This is part of a series of posts on 1960s comedies. The previous post on Cat Ballou is here.
Robert Downey's Putney Swope (1969) is generally viewed today as one of the most innovative and radical films of the 1960s: an anarchic, groundbreaking assault on racism, capitalism, and Hollywood convention. Swope gleefully kicks the status quo—but in doing so, it inadvertently demonstrates that gleeful kicking isn't necessarily revolutionary. Without hope, a progressive critique curdles.
Putney Swope is not a narrative-driven movie, but such as it is, the plot sounds like a send-up of corporate America. The head of an advertising firm dies while addressing a meeting. The board votes on his replacement, and since no one can vote for themselves, they all vote for Putney Swope (Arnold Johnson), the one black executive, since they figure no one else will vote for him. Swope immediately changes the direction of the company, renaming it Truth and Soul, hiring black staff and management and refusing to take advertising accounts to market war toys or alcohol. The massive success of his innovative campaigns makes Swope a celebrity, and draws the ire of the President of the United States (Pepi Hermine) who tries to undermine and co-opt Swope.
The film’s at its most gleeful in a series of virtuoso set pieces satirizing the advertising industry and the gospel of marketing. The high point may be its first scene, in which a hired expert explains to the company board that beer is a penis substitute. The white guys at the table launch into a ludicrously empty argument in which one suggests a marketing campaign involving randy elephants and another accuses a rival of turning his son gay on a club field trip. Eventually the boss comes in, begins an excited speech, and starts stuttering; the executives start trying to guess his next word, with one repeating over and over, "How many syllables, Mario? How many syllables, Mario? How many syllables, Mario? How many syllables, Mario?" When Elias falls over, the executives steal his watch and wallet, while Mr. Syllables keeps asking his question. Capitalism is at once pointless and rapacious, an exercise in cutthroat absurdity.
Swope's advertisements are brilliant short films within a film. An amazing dreamy hippie psych folk duet pitch for acne cream features a white woman serenading her black boyfriend with the immortal lines, "You gave me a soul kiss/It sure was grand/You gave me a dry hump/Behind the hot dog stand." Another ad shows a woman gyrating to funk music for several minutes before she looks dead at the camera and declares, "You can't eat an air conditioner." Then she gyrates some more. The sequences pillory marketing's vacuous sexuality, decadent innocence and clumsy hipness. They're funny because they so perfectly capture the alternate world of marketing, in which reality is both heightened and flattened out, and everything you desire is both available and stupid.
Downey doesn't use this mode of hyperbolic banality just for the ads. It's how he presents virtually everything in the film, including Swope's transformation of the company. Capitalism is treated with dry disdain, but so is anti-capitalism, and anti-racism. Swope's new hires are caricature black revolutionaries, waving guns around, spouting profanity-laden attacks on the Man, having sex in the offices, and casually discriminating against white employees. The ironic twist at the end of the movie shows them eager to sell out for a cut. The revolutionaries are really just cash-hungry sycophants.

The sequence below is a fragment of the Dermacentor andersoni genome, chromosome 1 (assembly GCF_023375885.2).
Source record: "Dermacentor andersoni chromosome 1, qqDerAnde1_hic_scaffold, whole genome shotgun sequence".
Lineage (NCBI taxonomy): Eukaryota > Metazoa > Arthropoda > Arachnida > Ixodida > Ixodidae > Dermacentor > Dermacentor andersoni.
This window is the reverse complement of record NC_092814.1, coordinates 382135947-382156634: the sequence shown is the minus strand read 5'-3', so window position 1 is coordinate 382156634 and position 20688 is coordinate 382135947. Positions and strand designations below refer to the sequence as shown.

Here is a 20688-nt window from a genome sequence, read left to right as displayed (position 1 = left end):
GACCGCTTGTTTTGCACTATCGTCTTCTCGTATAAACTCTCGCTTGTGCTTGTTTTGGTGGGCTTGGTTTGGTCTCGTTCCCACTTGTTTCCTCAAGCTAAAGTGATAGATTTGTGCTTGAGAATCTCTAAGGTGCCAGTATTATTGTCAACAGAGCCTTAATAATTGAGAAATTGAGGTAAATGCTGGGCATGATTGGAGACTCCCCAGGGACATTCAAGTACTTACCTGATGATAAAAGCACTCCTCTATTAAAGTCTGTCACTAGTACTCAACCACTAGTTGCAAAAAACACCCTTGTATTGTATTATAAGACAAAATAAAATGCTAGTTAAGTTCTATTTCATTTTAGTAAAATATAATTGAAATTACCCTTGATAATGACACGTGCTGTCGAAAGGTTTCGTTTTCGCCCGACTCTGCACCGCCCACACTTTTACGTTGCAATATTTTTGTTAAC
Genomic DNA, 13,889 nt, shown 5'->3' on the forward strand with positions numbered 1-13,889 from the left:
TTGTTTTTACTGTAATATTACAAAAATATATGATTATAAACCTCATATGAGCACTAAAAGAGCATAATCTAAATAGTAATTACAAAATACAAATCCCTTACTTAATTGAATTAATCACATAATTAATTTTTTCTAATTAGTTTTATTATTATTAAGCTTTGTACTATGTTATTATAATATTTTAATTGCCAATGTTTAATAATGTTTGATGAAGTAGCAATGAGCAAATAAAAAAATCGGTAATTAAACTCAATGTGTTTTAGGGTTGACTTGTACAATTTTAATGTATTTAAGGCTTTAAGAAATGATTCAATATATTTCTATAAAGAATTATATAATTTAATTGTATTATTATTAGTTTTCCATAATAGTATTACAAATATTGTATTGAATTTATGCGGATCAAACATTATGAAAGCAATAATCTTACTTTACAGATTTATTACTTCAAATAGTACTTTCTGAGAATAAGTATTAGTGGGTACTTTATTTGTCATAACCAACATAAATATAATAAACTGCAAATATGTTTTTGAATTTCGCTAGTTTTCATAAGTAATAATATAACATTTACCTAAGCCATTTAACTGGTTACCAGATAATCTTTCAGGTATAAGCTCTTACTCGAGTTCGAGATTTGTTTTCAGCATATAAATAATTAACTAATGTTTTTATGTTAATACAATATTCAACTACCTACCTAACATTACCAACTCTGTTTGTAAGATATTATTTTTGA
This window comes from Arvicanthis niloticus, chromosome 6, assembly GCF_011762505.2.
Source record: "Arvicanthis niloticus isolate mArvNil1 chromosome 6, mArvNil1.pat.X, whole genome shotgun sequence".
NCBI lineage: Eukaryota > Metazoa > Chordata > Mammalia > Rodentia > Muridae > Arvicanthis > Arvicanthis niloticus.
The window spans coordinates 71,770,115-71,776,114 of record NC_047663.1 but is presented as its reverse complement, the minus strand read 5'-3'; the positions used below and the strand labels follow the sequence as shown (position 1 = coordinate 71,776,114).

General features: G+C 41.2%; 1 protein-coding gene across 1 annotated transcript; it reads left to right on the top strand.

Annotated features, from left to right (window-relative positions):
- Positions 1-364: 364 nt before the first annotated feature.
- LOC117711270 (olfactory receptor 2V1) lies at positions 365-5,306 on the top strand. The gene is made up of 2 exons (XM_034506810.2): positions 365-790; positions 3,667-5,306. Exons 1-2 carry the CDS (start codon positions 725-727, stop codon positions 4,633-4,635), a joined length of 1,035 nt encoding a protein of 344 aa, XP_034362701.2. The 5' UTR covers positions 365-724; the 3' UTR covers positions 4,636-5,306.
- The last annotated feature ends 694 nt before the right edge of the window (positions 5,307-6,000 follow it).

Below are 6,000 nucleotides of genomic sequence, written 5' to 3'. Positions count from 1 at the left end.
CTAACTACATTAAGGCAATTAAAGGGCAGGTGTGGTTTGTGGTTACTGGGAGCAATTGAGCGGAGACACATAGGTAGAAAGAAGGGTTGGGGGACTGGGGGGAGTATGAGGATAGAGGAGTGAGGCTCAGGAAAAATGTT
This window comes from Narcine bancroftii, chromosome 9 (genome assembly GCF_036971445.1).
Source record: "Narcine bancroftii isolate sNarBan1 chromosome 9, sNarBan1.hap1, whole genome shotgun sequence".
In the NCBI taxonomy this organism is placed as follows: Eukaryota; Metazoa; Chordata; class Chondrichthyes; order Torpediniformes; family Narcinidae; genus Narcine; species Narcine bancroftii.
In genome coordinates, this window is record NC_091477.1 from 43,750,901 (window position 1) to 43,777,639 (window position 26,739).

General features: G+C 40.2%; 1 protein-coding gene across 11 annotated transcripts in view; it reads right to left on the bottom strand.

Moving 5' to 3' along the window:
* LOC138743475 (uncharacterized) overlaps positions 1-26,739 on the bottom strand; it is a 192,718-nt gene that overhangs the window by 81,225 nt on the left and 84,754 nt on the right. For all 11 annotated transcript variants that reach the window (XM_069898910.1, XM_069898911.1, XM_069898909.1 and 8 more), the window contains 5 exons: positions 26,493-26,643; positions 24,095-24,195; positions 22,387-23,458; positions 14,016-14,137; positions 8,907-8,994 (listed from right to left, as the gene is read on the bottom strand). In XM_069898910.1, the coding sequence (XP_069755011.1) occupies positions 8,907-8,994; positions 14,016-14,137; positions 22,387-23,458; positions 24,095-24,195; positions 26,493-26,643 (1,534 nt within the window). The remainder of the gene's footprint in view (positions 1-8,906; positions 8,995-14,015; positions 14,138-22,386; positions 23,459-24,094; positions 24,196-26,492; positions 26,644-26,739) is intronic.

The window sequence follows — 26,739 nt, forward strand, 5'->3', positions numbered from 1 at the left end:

You could argue that this is meant as a parody of Hollywood's handling of black actors, and there's something to that. Swope goes from irrelevant token to revolutionary threat, nodding to black marginalization of the 1960s and to the vaunting black masculinity of Blaxploitation to come.
But while a film like Hollywood Shuffle takes pains to show the narrowness of Hollywood representations, Putney Swope is content to simply reproduce the tropes as it mocks them—which means it's never exactly clear that Downey realizes that there’s a difference between the tropes and reality. Is he undermining white representations? Or is he just having fun as a white person mocking black people?
The question is more pointed because Downey appropriates Putney Swope for himself. Arnold Johnson is cast as Putney Swope, but Downey chose to dub Swope's voice personally. As Swope, Downey speaks in a gruff, ultra-masculine, stereotypically black idiom, half-parody, half-tribute. The performance has queasy parallels with the black vocal references by white rock performers from Mick Jagger to Tom Waits. By taking over the main character, Downey turns his film into a kind of extended blackface skit, in which the director acts out a fantasy of himself as his own black star.
Downey casts himself as the one black man who doesn't sell out, effectively positioning himself, the white director, as the most authentic black person. The white man has to bring the black revolution—which means that the revolution doesn't look revolutionary after all. Downey satirizes both bloated white executives and cynical black revolutionaries, an even-handed both-sides approach which makes change seem pointless. The new boss is the same as the old boss. You can elect someone different, but he'll still speak with the same voice.
Downey pillories Madison Avenue, but doesn't offer any alternative. Advertising, in this world, is all there is, which means that Putney Swope may be best understood not just as a satire, but as the greatest meta-commercial for capitalism ever made. Truth and soul are just more marketing gimmicks. "Don't believe the hype" doesn't get you free of the flim-flam. It just helps you to sell yourself better than ever before.